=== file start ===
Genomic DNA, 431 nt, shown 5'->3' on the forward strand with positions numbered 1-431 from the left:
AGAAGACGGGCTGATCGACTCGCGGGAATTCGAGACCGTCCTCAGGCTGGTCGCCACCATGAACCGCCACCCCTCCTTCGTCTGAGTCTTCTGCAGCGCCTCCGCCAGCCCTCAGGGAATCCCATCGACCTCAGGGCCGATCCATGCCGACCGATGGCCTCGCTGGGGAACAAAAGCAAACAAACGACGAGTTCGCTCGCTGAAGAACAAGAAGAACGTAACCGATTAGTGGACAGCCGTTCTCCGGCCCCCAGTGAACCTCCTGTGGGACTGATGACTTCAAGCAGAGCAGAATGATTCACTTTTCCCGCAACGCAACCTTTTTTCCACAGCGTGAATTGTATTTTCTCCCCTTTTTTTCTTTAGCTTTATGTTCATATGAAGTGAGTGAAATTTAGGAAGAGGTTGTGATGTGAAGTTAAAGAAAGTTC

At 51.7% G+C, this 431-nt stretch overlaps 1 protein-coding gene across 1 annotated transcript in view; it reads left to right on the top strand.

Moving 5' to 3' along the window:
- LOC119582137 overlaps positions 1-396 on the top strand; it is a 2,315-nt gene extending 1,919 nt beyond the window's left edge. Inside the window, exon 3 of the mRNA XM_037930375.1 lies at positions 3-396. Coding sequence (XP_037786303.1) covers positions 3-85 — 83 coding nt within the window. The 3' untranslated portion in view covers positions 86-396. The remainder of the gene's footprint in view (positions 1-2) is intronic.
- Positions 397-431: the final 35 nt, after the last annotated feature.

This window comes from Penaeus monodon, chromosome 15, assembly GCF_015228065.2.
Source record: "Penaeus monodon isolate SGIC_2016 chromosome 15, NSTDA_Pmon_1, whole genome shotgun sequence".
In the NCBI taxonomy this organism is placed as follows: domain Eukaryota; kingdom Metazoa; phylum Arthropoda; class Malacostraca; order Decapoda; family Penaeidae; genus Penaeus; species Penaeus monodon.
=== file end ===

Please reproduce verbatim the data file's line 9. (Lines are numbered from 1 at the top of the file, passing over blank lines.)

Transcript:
In the NCBI taxonomy this organism is placed as follows: domain Eukaryota; kingdom Metazoa; phylum Arthropoda; class Malacostraca; order Decapoda; family Penaeidae; genus Penaeus; species Penaeus monodon.